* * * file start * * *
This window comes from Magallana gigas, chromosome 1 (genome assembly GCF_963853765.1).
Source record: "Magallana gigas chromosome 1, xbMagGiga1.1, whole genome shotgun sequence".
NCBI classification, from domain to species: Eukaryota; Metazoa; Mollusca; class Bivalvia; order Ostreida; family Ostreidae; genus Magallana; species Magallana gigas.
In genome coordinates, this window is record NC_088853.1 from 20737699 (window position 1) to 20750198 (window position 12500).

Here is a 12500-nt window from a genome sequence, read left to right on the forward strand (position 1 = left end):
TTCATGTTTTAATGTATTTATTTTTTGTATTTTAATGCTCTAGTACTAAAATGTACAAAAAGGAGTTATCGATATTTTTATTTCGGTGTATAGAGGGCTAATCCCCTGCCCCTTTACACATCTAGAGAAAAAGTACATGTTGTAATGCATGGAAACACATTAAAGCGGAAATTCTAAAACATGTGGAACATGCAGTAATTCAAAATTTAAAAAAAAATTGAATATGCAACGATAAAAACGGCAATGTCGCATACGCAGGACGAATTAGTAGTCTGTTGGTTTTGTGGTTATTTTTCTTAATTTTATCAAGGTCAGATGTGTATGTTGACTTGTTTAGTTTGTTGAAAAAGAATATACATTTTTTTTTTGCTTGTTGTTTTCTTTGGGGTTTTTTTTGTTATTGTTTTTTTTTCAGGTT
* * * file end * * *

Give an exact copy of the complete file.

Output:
This window comes from Magallana gigas, chromosome 1 (genome assembly GCF_963853765.1).
Source record: "Magallana gigas chromosome 1, xbMagGiga1.1, whole genome shotgun sequence".
NCBI classification, from domain to species: Eukaryota; Metazoa; Mollusca; class Bivalvia; order Ostreida; family Ostreidae; genus Magallana; species Magallana gigas.
In genome coordinates, this window is record NC_088853.1 from 20737699 (window position 1) to 20750198 (window position 12500).

Here is a 12500-nt window from a genome sequence, read left to right on the forward strand (position 1 = left end):
TTCATGTTTTAATGTATTTATTTTTTGTATTTTAATGCTCTAGTACTAAAATGTACAAAAAGGAGTTATCGATATTTTTATTTCGGTGTATAGAGGGCTAATCCCCTGCCCCTTTACACATCTAGAGAAAAAGTACATGTTGTAATGCATGGAAACACATTAAAGCGGAAATTCTAAAACATGTGGAACATGCAGTAATTCAAAATTTAAAAAAAAATTGAATATGCAACGATAAAAACGGCAATGTCGCATACGCAGGACGAATTAGTAGTCTGTTGGTTTTGTGGTTATTTTTCTTAATTTTATCAAGGTCAGATGTGTATGTTGACTTGTTTAGTTTGTTGAAAAAGAATATACATTTTTTTTTTGCTTGTTGTTTTCTTTGGGGTTTTTTTTGTTATTGTTTTTTTTTCAGGTT